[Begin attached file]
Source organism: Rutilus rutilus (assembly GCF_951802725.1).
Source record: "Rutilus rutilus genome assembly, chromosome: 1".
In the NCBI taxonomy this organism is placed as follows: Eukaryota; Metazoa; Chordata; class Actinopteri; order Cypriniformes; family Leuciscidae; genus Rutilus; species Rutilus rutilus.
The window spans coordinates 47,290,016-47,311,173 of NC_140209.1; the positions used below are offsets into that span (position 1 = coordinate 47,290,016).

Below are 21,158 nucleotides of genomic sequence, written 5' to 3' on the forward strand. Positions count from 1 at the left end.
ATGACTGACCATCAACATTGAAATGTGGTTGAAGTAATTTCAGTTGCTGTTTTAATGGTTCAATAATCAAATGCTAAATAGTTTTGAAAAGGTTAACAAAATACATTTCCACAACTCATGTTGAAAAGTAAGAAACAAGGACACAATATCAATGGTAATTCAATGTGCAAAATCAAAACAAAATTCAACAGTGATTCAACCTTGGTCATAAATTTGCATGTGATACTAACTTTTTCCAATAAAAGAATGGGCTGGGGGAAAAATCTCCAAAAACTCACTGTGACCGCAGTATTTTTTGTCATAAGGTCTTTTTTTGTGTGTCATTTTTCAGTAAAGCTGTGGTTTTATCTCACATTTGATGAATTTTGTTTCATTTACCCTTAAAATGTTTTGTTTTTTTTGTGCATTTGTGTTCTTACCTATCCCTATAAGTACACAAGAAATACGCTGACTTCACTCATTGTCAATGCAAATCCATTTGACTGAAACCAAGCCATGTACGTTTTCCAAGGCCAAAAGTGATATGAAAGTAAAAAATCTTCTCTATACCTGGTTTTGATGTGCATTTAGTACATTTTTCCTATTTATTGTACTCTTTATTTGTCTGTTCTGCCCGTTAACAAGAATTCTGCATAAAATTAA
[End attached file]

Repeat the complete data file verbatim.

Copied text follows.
Source organism: Rutilus rutilus (assembly GCF_951802725.1).
Source record: "Rutilus rutilus genome assembly, chromosome: 1".
In the NCBI taxonomy this organism is placed as follows: Eukaryota; Metazoa; Chordata; class Actinopteri; order Cypriniformes; family Leuciscidae; genus Rutilus; species Rutilus rutilus.
The window spans coordinates 47,290,016-47,311,173 of NC_140209.1; the positions used below are offsets into that span (position 1 = coordinate 47,290,016).

Below are 21,158 nucleotides of genomic sequence, written 5' to 3' on the forward strand. Positions count from 1 at the left end.
ATGACTGACCATCAACATTGAAATGTGGTTGAAGTAATTTCAGTTGCTGTTTTAATGGTTCAATAATCAAATGCTAAATAGTTTTGAAAAGGTTAACAAAATACATTTCCACAACTCATGTTGAAAAGTAAGAAACAAGGACACAATATCAATGGTAATTCAATGTGCAAAATCAAAACAAAATTCAACAGTGATTCAACCTTGGTCATAAATTTGCATGTGATACTAACTTTTTCCAATAAAAGAATGGGCTGGGGGAAAAATCTCCAAAAACTCACTGTGACCGCAGTATTTTTTGTCATAAGGTCTTTTTTTGTGTGTCATTTTTCAGTAAAGCTGTGGTTTTATCTCACATTTGATGAATTTTGTTTCATTTACCCTTAAAATGTTTTGTTTTTTTTGTGCATTTGTGTTCTTACCTATCCCTATAAGTACACAAGAAATACGCTGACTTCACTCATTGTCAATGCAAATCCATTTGACTGAAACCAAGCCATGTACGTTTTCCAAGGCCAAAAGTGATATGAAAGTAAAAAATCTTCTCTATACCTGGTTTTGATGTGCATTTAGTACATTTTTCCTATTTATTGTACTCTTTATTTGTCTGTTCTGCCCGTTAACAAGAATTCTGCATAAAATTAA